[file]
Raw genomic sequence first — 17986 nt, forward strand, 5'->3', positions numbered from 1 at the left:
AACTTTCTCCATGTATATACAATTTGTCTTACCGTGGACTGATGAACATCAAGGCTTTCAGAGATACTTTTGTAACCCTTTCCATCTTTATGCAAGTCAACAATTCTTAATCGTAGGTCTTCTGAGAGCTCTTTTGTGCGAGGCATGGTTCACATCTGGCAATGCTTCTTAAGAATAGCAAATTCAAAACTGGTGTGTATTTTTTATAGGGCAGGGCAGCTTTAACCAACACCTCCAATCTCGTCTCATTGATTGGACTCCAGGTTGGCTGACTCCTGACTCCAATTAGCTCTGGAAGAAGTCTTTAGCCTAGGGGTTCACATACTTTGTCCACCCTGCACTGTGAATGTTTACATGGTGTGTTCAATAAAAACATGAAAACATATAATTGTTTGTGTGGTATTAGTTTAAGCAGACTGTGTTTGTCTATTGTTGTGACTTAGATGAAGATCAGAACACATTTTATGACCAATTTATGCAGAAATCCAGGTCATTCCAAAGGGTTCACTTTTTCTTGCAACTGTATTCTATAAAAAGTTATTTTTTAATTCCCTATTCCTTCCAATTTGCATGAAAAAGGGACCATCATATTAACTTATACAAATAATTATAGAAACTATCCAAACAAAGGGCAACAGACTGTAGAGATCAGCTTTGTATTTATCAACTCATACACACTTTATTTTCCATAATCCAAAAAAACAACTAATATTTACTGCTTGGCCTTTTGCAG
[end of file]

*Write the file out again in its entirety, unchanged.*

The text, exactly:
Raw genomic sequence first — 17986 nt, forward strand, 5'->3', positions numbered from 1 at the left:
AACTTTCTCCATGTATATACAATTTGTCTTACCGTGGACTGATGAACATCAAGGCTTTCAGAGATACTTTTGTAACCCTTTCCATCTTTATGCAAGTCAACAATTCTTAATCGTAGGTCTTCTGAGAGCTCTTTTGTGCGAGGCATGGTTCACATCTGGCAATGCTTCTTAAGAATAGCAAATTCAAAACTGGTGTGTATTTTTTATAGGGCAGGGCAGCTTTAACCAACACCTCCAATCTCGTCTCATTGATTGGACTCCAGGTTGGCTGACTCCTGACTCCAATTAGCTCTGGAAGAAGTCTTTAGCCTAGGGGTTCACATACTTTGTCCACCCTGCACTGTGAATGTTTACATGGTGTGTTCAATAAAAACATGAAAACATATAATTGTTTGTGTGGTATTAGTTTAAGCAGACTGTGTTTGTCTATTGTTGTGACTTAGATGAAGATCAGAACACATTTTATGACCAATTTATGCAGAAATCCAGGTCATTCCAAAGGGTTCACTTTTTCTTGCAACTGTATTCTATAAAAAGTTATTTTTTAATTCCCTATTCCTTCCAATTTGCATGAAAAAGGGACCATCATATTAACTTATACAAATAATTATAGAAACTATCCAAACAAAGGGCAACAGACTGTAGAGATCAGCTTTGTATTTATCAACTCATACACACTTTATTTTCCATAATCCAAAAAAACAACTAATATTTACTGCTTGGCCTTTTGCAG